Fenner defiant as it sees orders slowing in US

Nick Hobson
Nick Hobson
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ENGINEERING group Fenner insisted it is on track to meet full-year expectations despite weak coal consumption in the United States hurting its conveyor belting business.

In an update covering the period since March, the Hessle, East Yorkshire based group, said its Engineered Conveyor Solutions (ECS) arm has seen “some slowing of orders” from the US coal market after a mild winter and “uneconomic” shale gas pricing.

But Fenner said it is already seeing early signs of coal stockpiles returning to more normal levels as gas prices recover, plus an increase in US coal exporting.

“Overall, recent trading supports our confidence in meeting our expectations for the full year,” said the group.

Fenner’s chief executive Nick Hobson said the current US coal consumption rate is down about five to 10 per cent year-on-year.

“First and foremost, the biggest single effect was the unseasonably warm weather in the winter which caused less power consumption,” he said. “That’s been aggravated by a shale gas glut which has caused some power stations to switch from coal to gas.

“We are going to have to work extra hard in other territories to make up for that slowdown.

“We don’t see it as being disastrous but it’s just something we have to deal with.”

Despite the US order slowdown, Mr Hobson said Fenner continues to see strong demand from other markets. He said the US consumption decrease is “less than the growth rate in South East Asia and China”. “They are still building one coal-fired power station every three days between India and China.”

He added the group is encouraged by the recent pick-up in gas prices, plus anecdotal evidence some power stations have started to return to coal firing. The company expects shale gas prices to remain severely depressed for one or two more quarters.

Fenner continues to invest in its factories, and is adding production lines to plants in The Netherlands and Australia which make steel cord for conveyor belts. The work should be complete by spring 2013.

The production line in Australia, which will supply the country’s booming iron ore industry, will cost about 15m Australian dollars (£10m). The upgrade in The Netherlands will cost about 10m euros (£7.9m) and be used to supply parts of central America and Africa.

Fenner added its Advanced Engineered Products division is on track.

Fenner’s shares have fallen steeply from a high of 505p in March. Yesterday they shed another 29.5p to close at 344.8p, a 7.9 per cent fall.

Mr Hobson said he believes the stock market has overreacted to the US situation.

“People do not really understand the extent to which our business is related to the volume of material which is handled, and not the price of the material. Although the coal price has fallen that does not necessarily mean that production has fallen by as much.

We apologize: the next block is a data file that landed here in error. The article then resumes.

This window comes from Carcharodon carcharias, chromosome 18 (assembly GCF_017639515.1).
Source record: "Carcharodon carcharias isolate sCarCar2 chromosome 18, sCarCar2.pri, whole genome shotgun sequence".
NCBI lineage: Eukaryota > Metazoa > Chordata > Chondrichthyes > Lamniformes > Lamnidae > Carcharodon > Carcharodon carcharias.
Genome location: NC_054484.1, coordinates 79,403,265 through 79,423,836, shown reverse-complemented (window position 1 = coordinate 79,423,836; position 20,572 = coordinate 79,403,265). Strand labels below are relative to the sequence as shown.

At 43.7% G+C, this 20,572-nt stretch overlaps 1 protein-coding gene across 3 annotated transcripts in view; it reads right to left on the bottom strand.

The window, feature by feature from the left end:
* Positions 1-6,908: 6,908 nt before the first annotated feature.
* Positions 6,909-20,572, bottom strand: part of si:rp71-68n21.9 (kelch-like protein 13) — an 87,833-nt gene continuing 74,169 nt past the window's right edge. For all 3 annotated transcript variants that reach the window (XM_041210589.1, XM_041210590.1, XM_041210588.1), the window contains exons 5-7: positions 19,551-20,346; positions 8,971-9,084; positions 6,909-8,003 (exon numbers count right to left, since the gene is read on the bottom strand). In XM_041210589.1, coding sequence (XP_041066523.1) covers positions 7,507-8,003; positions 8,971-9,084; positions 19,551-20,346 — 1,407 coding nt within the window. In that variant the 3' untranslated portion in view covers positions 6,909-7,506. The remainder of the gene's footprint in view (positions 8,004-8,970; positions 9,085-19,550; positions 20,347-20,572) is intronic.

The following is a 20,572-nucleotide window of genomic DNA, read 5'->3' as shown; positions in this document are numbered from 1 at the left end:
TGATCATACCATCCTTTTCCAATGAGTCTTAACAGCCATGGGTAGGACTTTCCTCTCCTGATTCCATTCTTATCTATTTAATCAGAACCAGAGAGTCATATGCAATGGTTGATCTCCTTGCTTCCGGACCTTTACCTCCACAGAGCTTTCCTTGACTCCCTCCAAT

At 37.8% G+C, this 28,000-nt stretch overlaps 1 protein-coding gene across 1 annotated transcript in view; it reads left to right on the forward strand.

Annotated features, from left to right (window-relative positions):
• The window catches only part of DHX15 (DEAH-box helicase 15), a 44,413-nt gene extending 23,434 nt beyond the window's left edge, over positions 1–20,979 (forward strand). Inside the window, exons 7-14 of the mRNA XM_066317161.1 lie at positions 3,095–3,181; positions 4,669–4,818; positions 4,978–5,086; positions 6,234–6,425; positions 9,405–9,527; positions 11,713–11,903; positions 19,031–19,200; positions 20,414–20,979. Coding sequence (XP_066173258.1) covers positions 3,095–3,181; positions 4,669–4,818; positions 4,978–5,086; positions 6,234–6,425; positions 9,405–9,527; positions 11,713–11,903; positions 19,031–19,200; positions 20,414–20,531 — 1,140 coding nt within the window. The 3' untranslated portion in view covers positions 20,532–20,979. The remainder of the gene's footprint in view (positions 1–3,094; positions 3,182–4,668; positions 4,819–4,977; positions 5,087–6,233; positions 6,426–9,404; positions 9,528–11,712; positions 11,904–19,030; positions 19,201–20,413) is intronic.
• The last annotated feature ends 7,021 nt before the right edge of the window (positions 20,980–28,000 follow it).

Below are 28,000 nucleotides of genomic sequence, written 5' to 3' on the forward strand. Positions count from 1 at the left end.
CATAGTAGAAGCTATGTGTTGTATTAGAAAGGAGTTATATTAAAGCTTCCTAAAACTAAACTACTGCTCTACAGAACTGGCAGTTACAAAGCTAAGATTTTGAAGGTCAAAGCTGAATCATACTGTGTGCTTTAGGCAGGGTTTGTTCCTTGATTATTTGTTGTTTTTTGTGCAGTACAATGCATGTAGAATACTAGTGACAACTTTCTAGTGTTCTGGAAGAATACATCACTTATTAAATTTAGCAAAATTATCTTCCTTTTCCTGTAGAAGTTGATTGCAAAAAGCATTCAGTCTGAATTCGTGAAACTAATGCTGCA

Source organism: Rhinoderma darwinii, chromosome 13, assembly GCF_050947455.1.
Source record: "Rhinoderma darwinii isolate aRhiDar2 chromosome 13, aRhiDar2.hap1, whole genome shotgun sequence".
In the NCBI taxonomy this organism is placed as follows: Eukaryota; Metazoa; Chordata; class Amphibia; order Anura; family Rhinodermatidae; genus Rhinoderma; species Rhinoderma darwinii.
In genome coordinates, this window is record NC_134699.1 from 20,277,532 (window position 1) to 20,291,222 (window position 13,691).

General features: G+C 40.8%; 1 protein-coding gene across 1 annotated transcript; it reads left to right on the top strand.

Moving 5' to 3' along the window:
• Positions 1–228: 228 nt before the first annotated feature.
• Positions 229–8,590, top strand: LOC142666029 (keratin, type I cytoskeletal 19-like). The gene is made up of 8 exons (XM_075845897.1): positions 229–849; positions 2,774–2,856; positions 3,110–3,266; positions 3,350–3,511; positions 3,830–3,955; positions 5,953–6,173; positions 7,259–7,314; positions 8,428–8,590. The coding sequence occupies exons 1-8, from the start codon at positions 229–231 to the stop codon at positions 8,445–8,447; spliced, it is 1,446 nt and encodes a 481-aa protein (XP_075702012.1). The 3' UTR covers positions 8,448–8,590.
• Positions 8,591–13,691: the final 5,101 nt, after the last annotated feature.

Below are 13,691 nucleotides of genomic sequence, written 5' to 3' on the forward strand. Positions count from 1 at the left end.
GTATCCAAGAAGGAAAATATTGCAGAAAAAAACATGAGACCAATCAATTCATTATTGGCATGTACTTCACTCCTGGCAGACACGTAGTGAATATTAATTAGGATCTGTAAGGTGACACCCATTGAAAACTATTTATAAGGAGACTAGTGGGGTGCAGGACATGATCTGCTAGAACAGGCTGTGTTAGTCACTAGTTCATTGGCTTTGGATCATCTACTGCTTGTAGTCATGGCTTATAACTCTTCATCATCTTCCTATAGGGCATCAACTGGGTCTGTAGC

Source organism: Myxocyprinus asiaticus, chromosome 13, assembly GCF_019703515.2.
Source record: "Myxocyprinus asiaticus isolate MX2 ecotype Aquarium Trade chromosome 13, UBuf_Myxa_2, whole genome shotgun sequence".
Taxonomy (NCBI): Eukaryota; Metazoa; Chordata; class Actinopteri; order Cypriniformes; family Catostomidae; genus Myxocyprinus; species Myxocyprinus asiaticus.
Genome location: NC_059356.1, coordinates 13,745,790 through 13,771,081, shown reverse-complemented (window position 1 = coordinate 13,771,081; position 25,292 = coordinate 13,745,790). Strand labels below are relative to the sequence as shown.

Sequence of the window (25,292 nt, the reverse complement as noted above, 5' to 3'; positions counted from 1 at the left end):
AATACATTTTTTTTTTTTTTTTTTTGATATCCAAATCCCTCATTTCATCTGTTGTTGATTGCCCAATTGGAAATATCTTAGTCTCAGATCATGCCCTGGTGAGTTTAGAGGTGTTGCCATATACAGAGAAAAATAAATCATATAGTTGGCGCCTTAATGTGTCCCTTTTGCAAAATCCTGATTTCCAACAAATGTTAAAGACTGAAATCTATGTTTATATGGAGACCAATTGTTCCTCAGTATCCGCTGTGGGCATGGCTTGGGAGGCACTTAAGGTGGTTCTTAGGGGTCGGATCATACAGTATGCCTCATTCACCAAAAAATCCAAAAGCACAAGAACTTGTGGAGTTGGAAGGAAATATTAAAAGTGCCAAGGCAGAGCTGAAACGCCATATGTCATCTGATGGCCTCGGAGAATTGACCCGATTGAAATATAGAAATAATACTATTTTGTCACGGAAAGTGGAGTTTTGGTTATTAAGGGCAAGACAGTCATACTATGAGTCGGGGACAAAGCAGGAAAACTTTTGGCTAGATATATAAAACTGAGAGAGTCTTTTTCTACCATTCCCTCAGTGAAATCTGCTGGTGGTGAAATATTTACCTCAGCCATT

“We would argue that the decline in our share price has been more than it should have been because people who are not totally familiar with our business tend to assume that our business is related to mining capex (capital expenditure) or commodity prices, but both are incorrect statements.

“Some 87 per cent of our ECS business is opex (operating expenditure).”

Fenner added it refinanced its banking facilities in May with a £100m revolving credit line. “The strong balance sheet and satisfactory gearing level will enable us to continue to pursue our accelerating organic and acquisitive growth plans,” it said.

FinnCap analyst David Buxton, who has a buy rating, said: “We maintain our forecasts and believe the shares represent good value trading on a P/E (price to earnings ratio) of 10.4 times to August 2012 and 9.8 times for 2013, having been heavily sold off over recent months partly over US coal fears, which now appears to be abating.

“In this respect we see today’s announcement as encouraging.”

Liberum Capital’s Ben Bourne said: “We believe opex (operating expenditure) exposure (aftermarket represents 87 per cent of the ECS division), combined with growing market share and the likelihood of accretive acquisitions in the overlooked AEP division provide cause for optimism.”

But Investec analyst Michael Blogg said it is cutting growth estimates for Fenner for 2013 and 2014, in line with the brokerage’s more cautious stance on earnings for industrial stocks.

“EPS (earnings per share) reductions and the de-rating of the peer group lead to a lower target price and a hold recommendation, notwithstanding Fenner’s confidence in the longer-term outlook,” he said. “For 2012/13 and subsequent years, the long-term growth drivers are still intact but we are taking note of deteriorating macroeconomic and anecdotal indicators for the immediate future and reducing estimates for virtually every stock in the industrial sector.

“For Fenner, we are reducing EPS growth rates from circa nine per cent to circa four per cent for the next two years, with profits in both divisions reduced.”

Life began in a rented room

The Fenner story started in 1861 when the company was founded by Joseph Henry Fenner in rented rooms in Hull. Its early products included leather belting.

By the 1890s, the company was exporting its products across Europe and into India. In 1921, Fenner began developing woven textile belting and in 1937 became a public company.

After suffering heavy damage during the Second World War, it resumed expansion in the 1950s, establishing companies in South Africa, Australia and India.

It made its first acquisition in the USA in 1970.

In the 1990s it completed a major restructuring and two rights issues. It now operates across five continents.